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    Ibid.16–17. One of the origins of Kaplan’s correlative notion of God is his reading of Hermann Cohen’s work especially his Religion of Reason Out of the Sources of Judaism (first published in 1919). In The Purpose and Meaning of Jewish Existence in which Kaplan posits his conceptions of Judaism in direct comparison with other Jewish thinkers Kaplan defines Cohen’s correlative concept as a “seminal idea.” See Mordecai M. Kaplan The Purpose and Meaning of Jewish Existence: A People in the Image of God (Philadelphia: Jewish Publication Society of America 1971) 58. In his article “Hermann Cohen and Mordechai M. Kaplan” Kohanski criticizes Kaplan’s reading of Cohen. Addressing the way Kaplan presents Cohen’s notion that “God is the correlate of man” and that “Divinity is to be conceived as that aspect of nature which impels and helps man to transcend his animal nature” Kohanski claims that “both the phrasing of the meaning of correlation and its expansion into ‘other words’ are to be sure Kaplan’s views but not Cohen’s.” Alexander S. Kohanski “Hermann Cohen and Mordecai M. Kaplan” Jewish Social Studies 29 no. 3 (1967): 156. For more on Cohen’s idea of correlation and Kaplan’s understanding (or misunderstanding) of it see ibid. 162.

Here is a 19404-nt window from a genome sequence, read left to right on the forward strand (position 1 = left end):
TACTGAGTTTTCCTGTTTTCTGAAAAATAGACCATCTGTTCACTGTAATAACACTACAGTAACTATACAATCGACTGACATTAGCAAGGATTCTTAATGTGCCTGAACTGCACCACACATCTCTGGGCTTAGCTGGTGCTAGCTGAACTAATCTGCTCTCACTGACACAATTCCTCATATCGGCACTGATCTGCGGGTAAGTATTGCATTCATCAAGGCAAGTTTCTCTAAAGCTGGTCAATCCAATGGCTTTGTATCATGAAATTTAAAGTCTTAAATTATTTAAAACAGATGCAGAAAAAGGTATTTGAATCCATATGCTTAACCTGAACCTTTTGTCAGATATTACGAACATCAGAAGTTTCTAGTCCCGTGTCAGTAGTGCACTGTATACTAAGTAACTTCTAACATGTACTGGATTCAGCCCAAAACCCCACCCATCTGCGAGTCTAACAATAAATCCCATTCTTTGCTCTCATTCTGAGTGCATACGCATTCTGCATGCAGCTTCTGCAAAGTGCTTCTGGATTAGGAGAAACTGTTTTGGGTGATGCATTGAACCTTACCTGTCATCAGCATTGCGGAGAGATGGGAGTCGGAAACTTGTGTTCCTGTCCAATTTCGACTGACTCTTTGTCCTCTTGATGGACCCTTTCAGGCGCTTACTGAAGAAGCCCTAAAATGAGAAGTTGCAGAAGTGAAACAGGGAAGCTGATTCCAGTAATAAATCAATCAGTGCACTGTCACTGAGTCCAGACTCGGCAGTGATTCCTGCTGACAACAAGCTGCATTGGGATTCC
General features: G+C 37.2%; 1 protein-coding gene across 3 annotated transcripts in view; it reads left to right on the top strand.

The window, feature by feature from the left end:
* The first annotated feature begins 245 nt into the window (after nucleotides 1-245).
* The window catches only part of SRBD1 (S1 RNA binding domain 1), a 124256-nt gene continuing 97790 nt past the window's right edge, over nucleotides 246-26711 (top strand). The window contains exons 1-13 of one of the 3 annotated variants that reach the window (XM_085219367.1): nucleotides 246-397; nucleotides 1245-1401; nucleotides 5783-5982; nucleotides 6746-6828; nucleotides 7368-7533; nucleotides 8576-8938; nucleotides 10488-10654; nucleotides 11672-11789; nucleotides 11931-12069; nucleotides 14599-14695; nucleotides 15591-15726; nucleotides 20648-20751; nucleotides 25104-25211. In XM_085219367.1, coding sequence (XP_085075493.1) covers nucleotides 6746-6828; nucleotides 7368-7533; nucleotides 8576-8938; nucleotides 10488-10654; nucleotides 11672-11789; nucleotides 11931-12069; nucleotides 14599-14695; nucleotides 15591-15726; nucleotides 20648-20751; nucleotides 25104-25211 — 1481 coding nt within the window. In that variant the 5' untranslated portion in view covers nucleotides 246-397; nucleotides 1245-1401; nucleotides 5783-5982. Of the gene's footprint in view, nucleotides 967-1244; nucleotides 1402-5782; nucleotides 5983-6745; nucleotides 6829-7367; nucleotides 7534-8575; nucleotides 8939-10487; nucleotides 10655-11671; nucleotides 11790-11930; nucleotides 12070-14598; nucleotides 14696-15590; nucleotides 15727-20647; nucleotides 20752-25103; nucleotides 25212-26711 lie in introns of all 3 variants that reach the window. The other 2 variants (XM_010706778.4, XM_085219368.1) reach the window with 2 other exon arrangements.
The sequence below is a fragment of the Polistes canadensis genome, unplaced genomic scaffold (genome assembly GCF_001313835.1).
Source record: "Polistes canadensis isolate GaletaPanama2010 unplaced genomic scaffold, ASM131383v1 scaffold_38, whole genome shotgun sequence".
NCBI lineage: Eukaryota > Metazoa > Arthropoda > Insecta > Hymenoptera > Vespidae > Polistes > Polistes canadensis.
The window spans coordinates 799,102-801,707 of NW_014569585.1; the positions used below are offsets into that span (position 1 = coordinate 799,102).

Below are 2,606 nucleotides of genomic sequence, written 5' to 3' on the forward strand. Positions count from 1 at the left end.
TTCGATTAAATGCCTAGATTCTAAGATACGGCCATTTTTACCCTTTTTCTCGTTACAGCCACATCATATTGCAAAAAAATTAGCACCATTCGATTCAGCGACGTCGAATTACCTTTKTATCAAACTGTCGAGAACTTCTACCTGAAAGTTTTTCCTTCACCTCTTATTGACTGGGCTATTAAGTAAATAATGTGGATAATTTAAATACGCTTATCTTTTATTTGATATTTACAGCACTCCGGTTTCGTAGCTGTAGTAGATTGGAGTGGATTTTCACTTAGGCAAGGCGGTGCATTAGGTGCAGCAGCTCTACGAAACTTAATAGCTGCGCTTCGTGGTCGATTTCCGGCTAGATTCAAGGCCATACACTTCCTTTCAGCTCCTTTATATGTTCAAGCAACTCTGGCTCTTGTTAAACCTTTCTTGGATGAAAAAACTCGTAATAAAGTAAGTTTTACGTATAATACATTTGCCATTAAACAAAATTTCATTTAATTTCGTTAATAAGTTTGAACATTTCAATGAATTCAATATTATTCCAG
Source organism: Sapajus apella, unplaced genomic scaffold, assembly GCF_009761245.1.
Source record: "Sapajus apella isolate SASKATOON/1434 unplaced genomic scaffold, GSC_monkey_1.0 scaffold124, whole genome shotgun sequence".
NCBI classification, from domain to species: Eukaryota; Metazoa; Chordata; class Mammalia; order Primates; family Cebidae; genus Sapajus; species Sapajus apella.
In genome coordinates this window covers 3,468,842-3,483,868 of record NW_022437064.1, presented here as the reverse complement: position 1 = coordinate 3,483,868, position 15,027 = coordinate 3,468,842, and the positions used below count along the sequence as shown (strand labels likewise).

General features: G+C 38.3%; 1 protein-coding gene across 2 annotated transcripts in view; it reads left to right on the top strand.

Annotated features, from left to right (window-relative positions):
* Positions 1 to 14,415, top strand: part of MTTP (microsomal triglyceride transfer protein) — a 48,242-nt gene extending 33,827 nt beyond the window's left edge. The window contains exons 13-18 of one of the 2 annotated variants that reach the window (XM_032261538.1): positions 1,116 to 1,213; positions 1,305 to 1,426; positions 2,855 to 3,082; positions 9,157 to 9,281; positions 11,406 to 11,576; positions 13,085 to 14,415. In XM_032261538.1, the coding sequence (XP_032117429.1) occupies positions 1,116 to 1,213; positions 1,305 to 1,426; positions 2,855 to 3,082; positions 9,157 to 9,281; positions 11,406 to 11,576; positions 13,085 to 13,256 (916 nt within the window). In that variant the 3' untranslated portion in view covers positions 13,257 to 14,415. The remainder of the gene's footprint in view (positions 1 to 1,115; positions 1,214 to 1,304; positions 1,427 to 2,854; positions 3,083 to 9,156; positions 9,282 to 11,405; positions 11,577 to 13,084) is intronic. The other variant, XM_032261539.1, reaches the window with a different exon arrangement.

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    John HickProblems of Religious Pluralism (New York: St. Martin’s Press1985) 39.

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    Ibid.12–13.

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    HickDialogues in the Philosophy of Religion101–102.

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    Ibid.99–101.

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    KaplanThe Meaning of God53–54.

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    Jacob J. Staub“Kaplan and Process Theology,” in The American Judaism of Mordecai M. Kaplaned. E.S. Goldsmith M. Scult and R.M. Seltzer (New York: New York University Press1990) 283–293. Note also Kaplan’s remark that “as far as Jewish religion with its teachings and rituals is concerned it matters very little how we conceive God as long as we so believe in God that belief in Him makes a tremendous difference in our lives.” Questions Jews Ask 87.

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  • 39

    KaplanThe Meaning of God20.

  • 40

    Kaplan“When Is a Religion Authentic?” 16.

  • 41

    Ibid. See also Kaufman“Kaplan’s Approach to Metaphysics” 276.

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    Kaplan“When Is a Religion Authentic?” 17. For more on the changing meanings of God see David Brusin “The God of Abraham Isaac Jacob and Mordecai M. Kaplan” The Reconstructionist 50 no. 6 (1985): 11–15 35.

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  • 43

    Paul R. Eddy“Religious Pluralism and the Divine: Another Look at John Hick’s Neo-Kantian Proposal,” Religious Studies 30 no. 4 (1994): 469.

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  • 44

    HickDisputed Questions7.

  • 45

    Eddy“Religious Pluralism” 39.

  • 47

    KaplanJudaism without Supernaturalism75. I have preserved the original italics.

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    KaplanJudaism as a Civilization330–331.